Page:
Ann Lousin: I think it’s a question of being prepared and saying if we get a pandemic, this is what we are planning on doing, anybody have any objections right now, ahead of time, and say we are going to have a phase one that will be the following bang and we are going to have phase two, we will do the next group of things, and then we will have a — we will talk about reopening and reopening will be based upon the following rules and assumptions. And I think that that would really help a lot here. So we won’t be just trying to figure it out day-to-day.
Jon Amarilio: So that would probably have to come in the form of federal legislation.
Ann Lousin: Well, sometimes you can get, not only interstate context, but believe it or not, and I know this is going to sound like I am being a Pollyanna, every now and then the federal government and the state governments do work together. And I know that this is now an election year, this is a presidential election year and things are very contentious, but I would like to think that the federal and state governments could say this is beyond who gets elected President, we have to think about what we are going to have to sign on to before the fall disaster occurs, if it does occur.
By the way, there is one thing people don’t realize and that is the 1918 epidemic, mostly the deaths occurred because so many people got pneumonia and in those days before penicillin, there was really no way to cure pneumonia. So now we bring up the question of what if we get a vaccine or what if we get a good way of fighting COVID, that could change the situation again.
Jon Amarilio: And on that hopeful note we are going to take a quick break.
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Jon Amarilio: And we are back. Professor, we like to end each podcast with a game that we call Stranger than Legal Fiction. The rules are pretty simple. I have done a little bit of research on a law that is still on the books somewhere in the world, but probably shouldn’t be. I have also made another one up. I am going to poll you and Jack to see if we can distinguish strange legal fact from fiction.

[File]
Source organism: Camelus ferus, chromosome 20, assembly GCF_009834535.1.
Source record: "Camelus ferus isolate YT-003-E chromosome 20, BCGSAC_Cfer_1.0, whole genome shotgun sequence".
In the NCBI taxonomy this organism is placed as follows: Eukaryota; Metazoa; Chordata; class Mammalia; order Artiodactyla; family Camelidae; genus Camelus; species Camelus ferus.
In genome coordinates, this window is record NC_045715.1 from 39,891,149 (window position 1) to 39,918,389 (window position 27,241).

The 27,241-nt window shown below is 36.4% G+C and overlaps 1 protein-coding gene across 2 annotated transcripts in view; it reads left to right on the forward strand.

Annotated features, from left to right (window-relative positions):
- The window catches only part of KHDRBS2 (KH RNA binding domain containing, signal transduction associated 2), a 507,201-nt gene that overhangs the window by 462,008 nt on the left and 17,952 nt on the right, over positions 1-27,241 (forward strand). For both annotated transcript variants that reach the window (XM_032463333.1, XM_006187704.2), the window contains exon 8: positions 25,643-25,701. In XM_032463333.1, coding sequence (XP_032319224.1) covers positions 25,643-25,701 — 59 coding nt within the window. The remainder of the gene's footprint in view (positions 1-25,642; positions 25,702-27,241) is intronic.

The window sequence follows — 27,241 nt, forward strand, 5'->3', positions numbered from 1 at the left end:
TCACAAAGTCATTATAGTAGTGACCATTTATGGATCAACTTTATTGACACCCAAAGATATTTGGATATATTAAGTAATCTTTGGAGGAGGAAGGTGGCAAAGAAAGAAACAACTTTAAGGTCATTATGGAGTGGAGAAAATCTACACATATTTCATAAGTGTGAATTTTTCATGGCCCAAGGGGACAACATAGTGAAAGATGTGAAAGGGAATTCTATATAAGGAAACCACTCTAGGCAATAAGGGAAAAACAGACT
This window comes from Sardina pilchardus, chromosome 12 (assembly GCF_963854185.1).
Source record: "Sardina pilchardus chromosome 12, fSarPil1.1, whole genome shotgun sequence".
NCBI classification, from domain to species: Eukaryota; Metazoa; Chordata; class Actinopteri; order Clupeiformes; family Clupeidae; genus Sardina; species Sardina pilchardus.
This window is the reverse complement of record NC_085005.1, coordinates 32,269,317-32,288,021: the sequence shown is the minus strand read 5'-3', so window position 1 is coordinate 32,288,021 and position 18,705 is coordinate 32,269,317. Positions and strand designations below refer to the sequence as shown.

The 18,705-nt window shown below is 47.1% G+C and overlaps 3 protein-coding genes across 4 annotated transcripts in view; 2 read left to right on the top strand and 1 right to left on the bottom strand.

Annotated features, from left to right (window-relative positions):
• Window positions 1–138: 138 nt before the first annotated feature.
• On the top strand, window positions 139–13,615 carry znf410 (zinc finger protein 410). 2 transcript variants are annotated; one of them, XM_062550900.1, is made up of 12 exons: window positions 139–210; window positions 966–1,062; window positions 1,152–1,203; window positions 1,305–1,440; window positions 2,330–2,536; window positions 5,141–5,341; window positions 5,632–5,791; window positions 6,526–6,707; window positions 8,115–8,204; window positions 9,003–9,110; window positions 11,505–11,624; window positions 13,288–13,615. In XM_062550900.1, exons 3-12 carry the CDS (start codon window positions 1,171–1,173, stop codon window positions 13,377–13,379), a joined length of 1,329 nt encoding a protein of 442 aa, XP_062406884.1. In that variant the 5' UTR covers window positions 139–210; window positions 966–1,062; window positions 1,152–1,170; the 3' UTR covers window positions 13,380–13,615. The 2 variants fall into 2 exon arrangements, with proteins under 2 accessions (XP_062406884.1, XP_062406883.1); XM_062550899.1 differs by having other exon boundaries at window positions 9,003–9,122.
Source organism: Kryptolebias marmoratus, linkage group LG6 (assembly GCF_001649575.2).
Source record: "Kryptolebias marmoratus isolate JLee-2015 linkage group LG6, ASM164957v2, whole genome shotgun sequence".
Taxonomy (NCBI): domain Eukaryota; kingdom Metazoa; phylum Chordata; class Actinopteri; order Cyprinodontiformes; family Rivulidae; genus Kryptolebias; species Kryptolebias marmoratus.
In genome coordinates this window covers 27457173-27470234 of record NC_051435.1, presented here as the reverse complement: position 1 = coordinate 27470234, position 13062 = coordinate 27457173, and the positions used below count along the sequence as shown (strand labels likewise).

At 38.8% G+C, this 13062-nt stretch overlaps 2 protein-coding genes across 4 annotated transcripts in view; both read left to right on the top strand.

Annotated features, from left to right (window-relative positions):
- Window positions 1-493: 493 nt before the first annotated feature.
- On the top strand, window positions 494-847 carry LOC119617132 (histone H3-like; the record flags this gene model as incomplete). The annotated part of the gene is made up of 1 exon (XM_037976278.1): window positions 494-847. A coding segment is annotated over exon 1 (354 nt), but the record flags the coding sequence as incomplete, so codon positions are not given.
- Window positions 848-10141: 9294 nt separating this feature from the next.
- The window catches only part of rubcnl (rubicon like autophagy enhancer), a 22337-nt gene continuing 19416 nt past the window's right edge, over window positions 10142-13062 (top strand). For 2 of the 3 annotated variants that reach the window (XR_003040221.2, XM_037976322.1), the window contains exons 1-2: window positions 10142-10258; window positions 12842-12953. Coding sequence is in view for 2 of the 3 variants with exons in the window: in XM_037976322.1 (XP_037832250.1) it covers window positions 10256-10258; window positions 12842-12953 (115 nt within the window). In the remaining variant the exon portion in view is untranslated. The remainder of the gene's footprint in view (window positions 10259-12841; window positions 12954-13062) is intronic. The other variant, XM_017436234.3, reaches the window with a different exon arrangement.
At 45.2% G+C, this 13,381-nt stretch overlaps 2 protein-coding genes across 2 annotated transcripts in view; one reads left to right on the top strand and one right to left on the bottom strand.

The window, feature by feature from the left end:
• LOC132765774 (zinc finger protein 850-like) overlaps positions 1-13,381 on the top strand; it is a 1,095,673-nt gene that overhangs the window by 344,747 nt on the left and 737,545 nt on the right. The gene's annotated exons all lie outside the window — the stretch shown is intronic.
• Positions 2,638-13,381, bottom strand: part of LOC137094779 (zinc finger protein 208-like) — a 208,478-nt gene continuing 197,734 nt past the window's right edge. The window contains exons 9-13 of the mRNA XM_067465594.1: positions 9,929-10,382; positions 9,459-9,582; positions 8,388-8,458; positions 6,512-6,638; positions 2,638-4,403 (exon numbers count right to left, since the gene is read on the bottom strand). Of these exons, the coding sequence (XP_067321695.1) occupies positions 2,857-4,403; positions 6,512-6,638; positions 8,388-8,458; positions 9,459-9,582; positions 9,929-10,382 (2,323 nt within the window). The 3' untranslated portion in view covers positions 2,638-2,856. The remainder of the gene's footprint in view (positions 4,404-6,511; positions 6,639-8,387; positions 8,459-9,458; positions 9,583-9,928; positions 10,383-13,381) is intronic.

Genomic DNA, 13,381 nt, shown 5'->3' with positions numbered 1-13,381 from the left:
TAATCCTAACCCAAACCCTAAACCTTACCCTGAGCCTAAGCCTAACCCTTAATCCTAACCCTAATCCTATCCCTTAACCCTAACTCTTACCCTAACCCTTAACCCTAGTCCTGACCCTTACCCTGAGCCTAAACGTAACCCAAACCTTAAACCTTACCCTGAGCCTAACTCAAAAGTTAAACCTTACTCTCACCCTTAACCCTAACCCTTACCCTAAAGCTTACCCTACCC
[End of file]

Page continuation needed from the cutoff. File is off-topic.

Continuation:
Are you ready to play?
Ann Lousin: Right.
Jon Amarilio: All right. Why don’t you go first, here are the two possible laws? First one, in China it is illegal to publicly use the phrase I oppose or I disagree, both of which are censored by the government. That’s option number one.
Option number two, in Massachusetts it is illegal to drag or hang from vehicles cans, other metal objects or wood objects from moving vehicles in particular if those objects hang low enough to touch the ground. Which one do you think is real?
Ann Lousin: The Massachusetts one.
Jon Amarilio: Why is that?
Ann Lousin: It really sounds like Massachusetts, but it would create noise, it could create problems with the road, the cans could fall off the strings, that sounds like Massachusetts.
On the other hand, I must say the culture in China is such that they do not normally publicly oppose each other, they tend to have a culture of public conciliation as it will. But I still would choose the Massachusetts one.
Jon Amarilio: All right. Jack, what about you? What do you think?
Jack Sanker: I think the Massachusetts one sounds like something I can conceive of being necessary at some point in that state, a bunch of like Patriots fans dragging around garbage from their trucks, I could see them needing to address it legislatively so that seems plausible to me.
Jon Amarilio: Well, I am happy to say that I have fooled both a constitutional scholar and a friend, the China law is real, the Massachusetts one I just thought up over lunch.
Jack Sanker: Oh wow.
Ann Lousin: Oh my.
Jon Amarilio: Yeah, the China law was actually passed in 2018 as part of a legislative package that removed term limits for the current president. So I don’t think that was a coincidence.
Jack Sanker: Right. Those are really good. Also, but try dragging cans from your car in China and see what happens, you know?
Jon Amarilio: Yeah, I am good. No, I don’t think so.
Anyway, that’s going to be our show for today. I want to thank our guest Professor Ann Lousin of the University of Illinois John Marshall Law School for this educational and edifying discussion.
Thank you, professor.
Ann Lousin: My pleasure, any time.
Jon Amarilio: I also want to thank my co-host Jack Sanker, our Executive Producer Jen Byrne, the CBA and everyone at the Legal Talk Network, all of whom are doing a remarkable job in trying circumstances.
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Young and young-ish lawyers have interesting and unscripted conversations with their guests about legal news, events, topics, stories and whatever else strikes our fancy.